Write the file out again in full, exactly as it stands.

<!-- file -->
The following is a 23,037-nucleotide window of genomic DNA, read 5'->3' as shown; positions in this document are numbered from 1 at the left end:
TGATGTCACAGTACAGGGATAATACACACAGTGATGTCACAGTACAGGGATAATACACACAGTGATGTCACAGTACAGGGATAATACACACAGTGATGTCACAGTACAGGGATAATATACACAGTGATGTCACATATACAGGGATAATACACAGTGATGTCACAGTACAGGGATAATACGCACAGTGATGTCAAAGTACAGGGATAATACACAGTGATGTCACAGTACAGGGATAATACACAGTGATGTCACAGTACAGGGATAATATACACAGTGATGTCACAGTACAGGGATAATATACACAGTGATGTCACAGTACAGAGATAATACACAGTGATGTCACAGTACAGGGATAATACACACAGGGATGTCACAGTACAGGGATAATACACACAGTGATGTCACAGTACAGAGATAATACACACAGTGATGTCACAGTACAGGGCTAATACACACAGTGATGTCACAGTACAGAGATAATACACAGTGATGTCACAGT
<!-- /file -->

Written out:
The following is a 23,037-nucleotide window of genomic DNA, read 5'->3' as shown; positions in this document are numbered from 1 at the left end:
TGATGTCACAGTACAGGGATAATACACACAGTGATGTCACAGTACAGGGATAATACACACAGTGATGTCACAGTACAGGGATAATACACACAGTGATGTCACAGTACAGGGATAATATACACAGTGATGTCACATATACAGGGATAATACACAGTGATGTCACAGTACAGGGATAATACGCACAGTGATGTCAAAGTACAGGGATAATACACAGTGATGTCACAGTACAGGGATAATACACAGTGATGTCACAGTACAGGGATAATATACACAGTGATGTCACAGTACAGGGATAATATACACAGTGATGTCACAGTACAGAGATAATACACAGTGATGTCACAGTACAGGGATAATACACACAGGGATGTCACAGTACAGGGATAATACACACAGTGATGTCACAGTACAGAGATAATACACACAGTGATGTCACAGTACAGGGCTAATACACACAGTGATGTCACAGTACAGAGATAATACACAGTGATGTCACAGT